If there’s one thing that gets up people’s noses, it’s the price of petrol. The oil price you see quoted on the nightly news can often vary dramatically with what you see at the bowser.
Whenever the oil price goes up, it always seems like petrol prices quickly follow suit. However, when the opposite happens, the price at the pump doesn’t always fall as quickly.
Of course, there’s always a reason for this. The usual argument is that the price is out of the local supplier’s control — that the price is determined by the wholesale price coming out of the refinery in Singapore.
Over the years, there’s been dozens of enquiries into the fuel industry. And every year or two, some politician decides that they’re going to be the one that brings the oil companies to heel (remember Fuelwatch?). Plenty of huffing and puffing and some furrowed brows later, and everyone moves on quietly. We’ll get ‘em next time.
While it might take time for lower oil prices to follow through to the bowser, they do get there eventually. Like what we’re seeing now. Although the ACCC are watching pretty closely to see whether any potential gauging is taking place.
For the many motorists on our roads, lower petrol prices are a good thing. Rather than spending their money on fuel, they’re going to spend their money elsewhere. And that has to be good for the economy.
Well, that’s what economic theory tells us anyway.
The theory goes something like this: rather than spending their cash on petrol, motorists will spend these extra funds on discretionary items. Like going to a restaurant, buying clothes, a new TV or couch. Perhaps they’ll take the family on a holiday.
And nearly everything you’ll ever buy has been in the back of a truck at some point in the supply chain. So cheaper freight costs should help reduce the price of goods. This too should flow through to lower prices and increase consumption.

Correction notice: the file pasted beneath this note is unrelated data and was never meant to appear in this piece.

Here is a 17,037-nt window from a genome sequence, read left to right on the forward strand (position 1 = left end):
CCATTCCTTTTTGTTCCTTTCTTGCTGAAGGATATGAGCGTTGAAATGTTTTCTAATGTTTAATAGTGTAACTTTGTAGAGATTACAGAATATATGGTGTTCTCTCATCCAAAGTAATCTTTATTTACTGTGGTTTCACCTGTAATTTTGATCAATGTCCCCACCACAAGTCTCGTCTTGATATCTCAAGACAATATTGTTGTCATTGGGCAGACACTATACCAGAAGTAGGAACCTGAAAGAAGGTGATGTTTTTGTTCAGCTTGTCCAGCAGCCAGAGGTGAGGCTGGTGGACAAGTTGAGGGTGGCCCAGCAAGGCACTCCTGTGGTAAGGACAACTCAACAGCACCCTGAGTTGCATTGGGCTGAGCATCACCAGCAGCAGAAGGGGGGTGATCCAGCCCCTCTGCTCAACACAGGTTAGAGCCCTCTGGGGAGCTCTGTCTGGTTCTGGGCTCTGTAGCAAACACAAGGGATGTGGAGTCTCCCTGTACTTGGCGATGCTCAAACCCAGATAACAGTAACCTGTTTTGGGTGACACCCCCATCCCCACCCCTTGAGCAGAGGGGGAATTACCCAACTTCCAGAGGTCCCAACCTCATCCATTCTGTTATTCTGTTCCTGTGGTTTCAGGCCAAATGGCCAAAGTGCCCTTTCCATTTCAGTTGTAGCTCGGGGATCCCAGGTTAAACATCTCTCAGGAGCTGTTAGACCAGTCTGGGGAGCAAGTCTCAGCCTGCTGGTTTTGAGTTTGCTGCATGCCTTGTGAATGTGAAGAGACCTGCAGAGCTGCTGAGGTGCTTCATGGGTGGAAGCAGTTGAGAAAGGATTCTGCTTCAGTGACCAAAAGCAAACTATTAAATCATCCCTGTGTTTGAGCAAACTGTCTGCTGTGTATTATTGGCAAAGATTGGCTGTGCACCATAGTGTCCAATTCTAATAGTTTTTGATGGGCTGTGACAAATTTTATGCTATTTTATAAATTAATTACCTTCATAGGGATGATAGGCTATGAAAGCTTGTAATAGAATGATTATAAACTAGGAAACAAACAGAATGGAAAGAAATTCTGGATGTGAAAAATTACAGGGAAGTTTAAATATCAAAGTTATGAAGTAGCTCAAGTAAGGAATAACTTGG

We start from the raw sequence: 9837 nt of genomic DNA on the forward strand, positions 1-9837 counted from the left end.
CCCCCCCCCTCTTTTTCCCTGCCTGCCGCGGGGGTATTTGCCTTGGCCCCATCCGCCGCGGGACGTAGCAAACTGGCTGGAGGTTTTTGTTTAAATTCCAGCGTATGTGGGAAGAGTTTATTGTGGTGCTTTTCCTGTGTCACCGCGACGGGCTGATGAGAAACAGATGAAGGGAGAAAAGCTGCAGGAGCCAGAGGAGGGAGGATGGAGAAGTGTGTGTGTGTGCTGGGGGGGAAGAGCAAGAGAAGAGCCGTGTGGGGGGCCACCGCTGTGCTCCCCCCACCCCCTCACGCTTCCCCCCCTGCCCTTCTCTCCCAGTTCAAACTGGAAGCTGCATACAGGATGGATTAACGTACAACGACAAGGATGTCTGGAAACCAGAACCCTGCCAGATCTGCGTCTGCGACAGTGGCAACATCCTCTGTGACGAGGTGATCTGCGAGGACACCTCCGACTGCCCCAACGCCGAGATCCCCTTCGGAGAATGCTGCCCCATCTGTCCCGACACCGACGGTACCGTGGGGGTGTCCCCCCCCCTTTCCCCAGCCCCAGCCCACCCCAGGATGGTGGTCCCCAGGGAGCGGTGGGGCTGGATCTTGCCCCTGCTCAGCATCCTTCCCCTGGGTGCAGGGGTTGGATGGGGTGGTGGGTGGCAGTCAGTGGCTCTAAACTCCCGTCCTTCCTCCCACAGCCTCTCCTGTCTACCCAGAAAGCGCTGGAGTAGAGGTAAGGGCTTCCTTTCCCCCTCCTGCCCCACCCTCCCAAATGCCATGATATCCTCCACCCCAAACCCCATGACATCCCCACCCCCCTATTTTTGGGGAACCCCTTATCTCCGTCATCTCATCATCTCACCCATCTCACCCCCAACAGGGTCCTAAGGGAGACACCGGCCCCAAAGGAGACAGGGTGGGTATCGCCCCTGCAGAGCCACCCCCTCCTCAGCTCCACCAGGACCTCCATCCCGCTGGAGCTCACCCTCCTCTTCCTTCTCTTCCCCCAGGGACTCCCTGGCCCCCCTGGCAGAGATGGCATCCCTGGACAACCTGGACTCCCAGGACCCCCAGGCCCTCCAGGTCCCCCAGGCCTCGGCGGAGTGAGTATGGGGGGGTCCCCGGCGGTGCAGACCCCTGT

There are companies that have benefitted from lower fuel costs. I showed subscribers of Total Income the chart below earlier this week. It’s the share price of Qantas [ASX:QAN] in comparison to the energy index, the XEJ.
In this urgent investor report, Daily Reckoning editor Greg Canavan shows you why Australia is poised to fall into its first ‘official’ recession in 25 years…
Simply enter your email address in the box below and click ‘Claim My Free Report’. Plus… you’ll receive a free subscription to The Daily Reckoning.
So far, Qantas has traded up, and off, the red line (support) while the energy index has hit the blue line (resistance), only to keep falling. As you’d expect, though, a reversal in oil prices could bring this trend to an end.
Qantas share price versus the energy index (XEJ)
Source: ASX and HUBB Financial
Working out how much lower oil prices would benefit an economy is a pretty difficult task. If you’re a country that imports oil, then lower prices are going to have an obvious benefit.
As you’d expect though, for the countries that are net exporters, a group which includes many of the emerging economies, lower oil prices have been nothing short of a disaster. Oil has been the commodity above all else that has kept their economies ticking along.
Not many predicted such dramatic falls in the oil price, but it has wreaked havoc on these countries. And the US isn’t immune. The shale oil industry at current prices is also on its knees. All are forced to keep selling product into the market to keep the cash coming in.
One thing that has shown up historically is that sharp rises in the price of oil have often coincided with downturns to the economy. That’s because there’s less money left over to spend on other things.
The test for the global economy right now, though, is whether the opposite is true. That is, whether these additional funds are finding their way into the economy through a pickup in consumption.
With the bear market in oil now entering its second year, it doesn’t yet seem as though much of these additional funds are finding their way through. Demand is still weak across many sectors, with world growth tepid at best. Global institutions, like the IMF, are still continuing to scratch a little bit off their growth forecasts every six months or so.
While most of the oil debate has focused on supply, the other side of the equation is demand. So far, demand is holding steady. The real problem for the global economy will be if this drops off. A drop in demand will mean that global growth is under even more pressure. Weaker demand will also make it harder to put a dent in the seemingly endless supply of oil.
Editor, Total Income